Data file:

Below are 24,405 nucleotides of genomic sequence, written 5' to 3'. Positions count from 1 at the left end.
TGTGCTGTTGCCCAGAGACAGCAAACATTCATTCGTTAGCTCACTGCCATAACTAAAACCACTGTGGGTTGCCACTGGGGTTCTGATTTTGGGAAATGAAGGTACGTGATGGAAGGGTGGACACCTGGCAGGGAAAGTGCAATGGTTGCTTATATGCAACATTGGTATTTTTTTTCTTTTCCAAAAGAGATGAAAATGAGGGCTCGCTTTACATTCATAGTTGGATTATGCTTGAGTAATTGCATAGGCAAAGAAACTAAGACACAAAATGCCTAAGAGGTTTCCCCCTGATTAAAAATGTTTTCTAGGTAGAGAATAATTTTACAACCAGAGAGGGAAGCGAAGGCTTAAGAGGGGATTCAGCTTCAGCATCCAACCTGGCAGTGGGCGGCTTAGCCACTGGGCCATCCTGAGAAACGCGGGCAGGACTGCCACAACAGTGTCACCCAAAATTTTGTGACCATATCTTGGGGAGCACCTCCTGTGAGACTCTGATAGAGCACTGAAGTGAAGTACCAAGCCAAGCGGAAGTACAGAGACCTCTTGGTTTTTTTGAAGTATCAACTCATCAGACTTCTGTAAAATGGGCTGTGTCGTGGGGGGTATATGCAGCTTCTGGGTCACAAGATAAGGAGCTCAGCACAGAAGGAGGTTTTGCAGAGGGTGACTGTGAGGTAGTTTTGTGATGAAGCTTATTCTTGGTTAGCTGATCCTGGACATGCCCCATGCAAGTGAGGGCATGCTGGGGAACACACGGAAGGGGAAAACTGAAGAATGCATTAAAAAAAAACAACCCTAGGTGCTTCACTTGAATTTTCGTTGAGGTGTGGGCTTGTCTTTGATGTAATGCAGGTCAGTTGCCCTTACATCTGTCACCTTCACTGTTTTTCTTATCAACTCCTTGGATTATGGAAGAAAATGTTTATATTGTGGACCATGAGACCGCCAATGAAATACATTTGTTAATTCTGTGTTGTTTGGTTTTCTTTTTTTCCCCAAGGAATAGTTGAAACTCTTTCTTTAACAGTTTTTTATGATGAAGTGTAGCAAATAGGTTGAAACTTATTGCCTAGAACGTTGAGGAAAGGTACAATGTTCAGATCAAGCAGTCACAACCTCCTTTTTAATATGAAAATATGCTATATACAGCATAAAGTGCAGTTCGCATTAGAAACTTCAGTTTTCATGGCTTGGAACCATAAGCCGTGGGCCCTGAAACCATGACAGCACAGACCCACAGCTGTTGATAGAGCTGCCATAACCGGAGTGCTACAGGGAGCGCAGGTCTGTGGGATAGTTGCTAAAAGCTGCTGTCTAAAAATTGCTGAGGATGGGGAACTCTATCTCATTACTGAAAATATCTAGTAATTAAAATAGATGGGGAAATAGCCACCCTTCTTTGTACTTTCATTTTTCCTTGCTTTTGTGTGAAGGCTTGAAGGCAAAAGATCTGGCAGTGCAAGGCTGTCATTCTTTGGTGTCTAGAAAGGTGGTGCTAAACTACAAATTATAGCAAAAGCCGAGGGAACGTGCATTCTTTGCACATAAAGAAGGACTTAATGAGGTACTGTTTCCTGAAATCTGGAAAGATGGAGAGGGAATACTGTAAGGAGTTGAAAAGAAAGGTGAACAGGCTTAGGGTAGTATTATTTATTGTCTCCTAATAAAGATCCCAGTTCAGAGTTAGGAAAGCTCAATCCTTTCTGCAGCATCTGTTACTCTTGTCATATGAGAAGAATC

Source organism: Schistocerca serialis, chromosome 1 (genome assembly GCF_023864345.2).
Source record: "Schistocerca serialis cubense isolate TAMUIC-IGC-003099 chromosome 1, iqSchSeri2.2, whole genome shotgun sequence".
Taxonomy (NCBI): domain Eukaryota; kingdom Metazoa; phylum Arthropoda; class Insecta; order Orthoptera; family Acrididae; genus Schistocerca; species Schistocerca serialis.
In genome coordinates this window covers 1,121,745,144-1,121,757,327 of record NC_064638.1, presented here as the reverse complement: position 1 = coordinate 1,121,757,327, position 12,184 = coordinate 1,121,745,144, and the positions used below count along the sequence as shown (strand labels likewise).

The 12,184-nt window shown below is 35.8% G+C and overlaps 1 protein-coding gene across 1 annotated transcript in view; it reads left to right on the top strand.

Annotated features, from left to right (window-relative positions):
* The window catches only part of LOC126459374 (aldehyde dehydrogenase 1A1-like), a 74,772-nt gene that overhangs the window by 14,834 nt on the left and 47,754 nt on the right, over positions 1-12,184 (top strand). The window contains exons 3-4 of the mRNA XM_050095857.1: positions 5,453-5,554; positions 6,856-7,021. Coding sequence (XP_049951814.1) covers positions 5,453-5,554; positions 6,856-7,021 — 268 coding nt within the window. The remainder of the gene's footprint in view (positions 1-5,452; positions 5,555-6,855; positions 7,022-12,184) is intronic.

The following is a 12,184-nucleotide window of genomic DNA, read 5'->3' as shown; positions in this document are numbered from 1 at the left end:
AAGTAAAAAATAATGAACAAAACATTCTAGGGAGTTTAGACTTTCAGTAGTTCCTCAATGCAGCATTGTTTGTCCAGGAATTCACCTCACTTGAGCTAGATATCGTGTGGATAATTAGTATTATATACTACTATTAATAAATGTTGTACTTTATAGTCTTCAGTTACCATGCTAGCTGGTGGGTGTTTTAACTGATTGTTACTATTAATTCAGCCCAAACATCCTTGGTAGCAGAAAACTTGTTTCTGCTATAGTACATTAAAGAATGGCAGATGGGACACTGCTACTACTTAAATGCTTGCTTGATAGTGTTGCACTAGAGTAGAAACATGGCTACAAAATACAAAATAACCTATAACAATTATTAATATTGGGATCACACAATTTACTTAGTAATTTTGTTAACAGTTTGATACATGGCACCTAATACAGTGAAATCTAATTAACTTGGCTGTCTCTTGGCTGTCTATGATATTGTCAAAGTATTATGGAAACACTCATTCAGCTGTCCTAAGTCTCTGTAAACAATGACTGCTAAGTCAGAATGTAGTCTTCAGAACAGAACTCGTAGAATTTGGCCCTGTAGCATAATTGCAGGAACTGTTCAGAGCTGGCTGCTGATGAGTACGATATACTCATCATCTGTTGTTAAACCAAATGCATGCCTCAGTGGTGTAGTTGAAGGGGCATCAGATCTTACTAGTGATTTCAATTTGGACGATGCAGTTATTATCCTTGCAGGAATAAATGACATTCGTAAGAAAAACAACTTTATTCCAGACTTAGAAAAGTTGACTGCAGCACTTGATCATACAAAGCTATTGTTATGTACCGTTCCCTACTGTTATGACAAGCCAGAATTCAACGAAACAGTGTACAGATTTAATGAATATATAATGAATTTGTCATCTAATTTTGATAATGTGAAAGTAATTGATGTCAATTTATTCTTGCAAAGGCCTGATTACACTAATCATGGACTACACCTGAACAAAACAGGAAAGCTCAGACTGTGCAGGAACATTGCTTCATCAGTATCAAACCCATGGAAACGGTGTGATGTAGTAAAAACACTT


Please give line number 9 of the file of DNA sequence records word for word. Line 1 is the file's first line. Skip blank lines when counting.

* The window catches only part of LOC126459374 (aldehyde dehydrogenase 1A1-like), a 74,772-nt gene that overhangs the window by 14,834 nt on the left and 47,754 nt on the right, over positions 1-12,184 (top strand). The window contains exons 3-4 of the mRNA XM_050095857.1: positions 5,453-5,554; positions 6,856-7,021. Coding sequence (XP_049951814.1) covers positions 5,453-5,554; positions 6,856-7,021 — 268 coding nt within the window. The remainder of the gene's footprint in view (positions 1-5,452; positions 5,555-6,855; positions 7,022-12,184) is intronic.